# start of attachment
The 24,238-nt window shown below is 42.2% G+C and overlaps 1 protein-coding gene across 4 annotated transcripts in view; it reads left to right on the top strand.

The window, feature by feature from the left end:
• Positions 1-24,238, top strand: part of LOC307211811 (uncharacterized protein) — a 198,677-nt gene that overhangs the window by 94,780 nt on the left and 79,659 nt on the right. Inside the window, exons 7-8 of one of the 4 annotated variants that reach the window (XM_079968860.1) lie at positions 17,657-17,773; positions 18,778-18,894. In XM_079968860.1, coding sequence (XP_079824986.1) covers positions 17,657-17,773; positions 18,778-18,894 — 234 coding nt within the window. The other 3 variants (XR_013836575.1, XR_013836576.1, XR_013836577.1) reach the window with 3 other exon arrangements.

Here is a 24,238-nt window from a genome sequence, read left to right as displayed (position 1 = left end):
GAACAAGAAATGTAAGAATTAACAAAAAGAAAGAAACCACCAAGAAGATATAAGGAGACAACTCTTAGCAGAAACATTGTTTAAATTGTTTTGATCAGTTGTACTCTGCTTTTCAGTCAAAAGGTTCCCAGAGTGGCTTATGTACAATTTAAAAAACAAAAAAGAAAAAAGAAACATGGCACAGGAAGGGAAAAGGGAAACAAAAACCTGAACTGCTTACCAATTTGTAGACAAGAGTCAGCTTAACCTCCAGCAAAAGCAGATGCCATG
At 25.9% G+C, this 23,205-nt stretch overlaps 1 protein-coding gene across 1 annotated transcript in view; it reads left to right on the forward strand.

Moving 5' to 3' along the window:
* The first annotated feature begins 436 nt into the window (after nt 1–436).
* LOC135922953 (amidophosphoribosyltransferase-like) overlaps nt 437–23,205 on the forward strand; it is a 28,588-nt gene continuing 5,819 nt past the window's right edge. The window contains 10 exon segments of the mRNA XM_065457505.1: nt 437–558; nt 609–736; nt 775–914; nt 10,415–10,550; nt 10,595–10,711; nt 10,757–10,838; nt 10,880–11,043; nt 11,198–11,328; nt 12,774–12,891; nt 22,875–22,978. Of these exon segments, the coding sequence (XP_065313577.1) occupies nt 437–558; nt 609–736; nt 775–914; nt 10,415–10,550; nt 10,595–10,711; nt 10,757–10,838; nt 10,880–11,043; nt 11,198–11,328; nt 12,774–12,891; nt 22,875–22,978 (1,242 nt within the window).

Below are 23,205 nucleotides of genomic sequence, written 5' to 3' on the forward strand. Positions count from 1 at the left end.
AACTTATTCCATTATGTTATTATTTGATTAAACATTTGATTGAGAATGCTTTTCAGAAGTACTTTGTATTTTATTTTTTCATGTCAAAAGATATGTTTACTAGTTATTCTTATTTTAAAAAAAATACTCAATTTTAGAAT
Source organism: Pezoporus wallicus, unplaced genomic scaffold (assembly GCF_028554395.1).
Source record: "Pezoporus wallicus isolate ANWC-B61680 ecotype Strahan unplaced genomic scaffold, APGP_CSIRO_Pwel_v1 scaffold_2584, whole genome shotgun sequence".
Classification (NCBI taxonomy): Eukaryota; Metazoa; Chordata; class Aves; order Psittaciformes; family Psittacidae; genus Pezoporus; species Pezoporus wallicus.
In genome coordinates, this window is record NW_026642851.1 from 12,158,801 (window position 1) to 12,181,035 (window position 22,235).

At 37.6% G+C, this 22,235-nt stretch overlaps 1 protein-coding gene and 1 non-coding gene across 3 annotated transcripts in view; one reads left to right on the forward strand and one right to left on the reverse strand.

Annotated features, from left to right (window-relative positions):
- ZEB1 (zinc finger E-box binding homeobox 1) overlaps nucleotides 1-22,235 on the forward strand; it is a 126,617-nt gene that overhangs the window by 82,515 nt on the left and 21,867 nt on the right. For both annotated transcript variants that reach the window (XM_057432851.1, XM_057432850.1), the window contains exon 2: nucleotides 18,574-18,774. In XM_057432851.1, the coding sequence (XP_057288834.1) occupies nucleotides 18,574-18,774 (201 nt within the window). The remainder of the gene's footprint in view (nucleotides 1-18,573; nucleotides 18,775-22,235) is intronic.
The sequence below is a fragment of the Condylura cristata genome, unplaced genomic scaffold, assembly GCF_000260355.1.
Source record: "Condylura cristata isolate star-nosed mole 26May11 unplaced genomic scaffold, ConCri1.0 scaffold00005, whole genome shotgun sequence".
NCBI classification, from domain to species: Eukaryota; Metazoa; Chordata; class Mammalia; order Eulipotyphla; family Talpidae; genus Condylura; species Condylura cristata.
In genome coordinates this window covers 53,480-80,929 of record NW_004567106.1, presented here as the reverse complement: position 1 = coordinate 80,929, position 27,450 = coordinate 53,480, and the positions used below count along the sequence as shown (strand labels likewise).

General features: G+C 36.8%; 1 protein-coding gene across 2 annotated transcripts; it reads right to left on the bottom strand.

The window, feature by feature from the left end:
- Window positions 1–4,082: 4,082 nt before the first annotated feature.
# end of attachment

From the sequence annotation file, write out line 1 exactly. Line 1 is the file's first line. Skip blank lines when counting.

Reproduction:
The 24,238-nt window shown below is 42.2% G+C and overlaps 1 protein-coding gene across 4 annotated transcripts in view; it reads left to right on the top strand.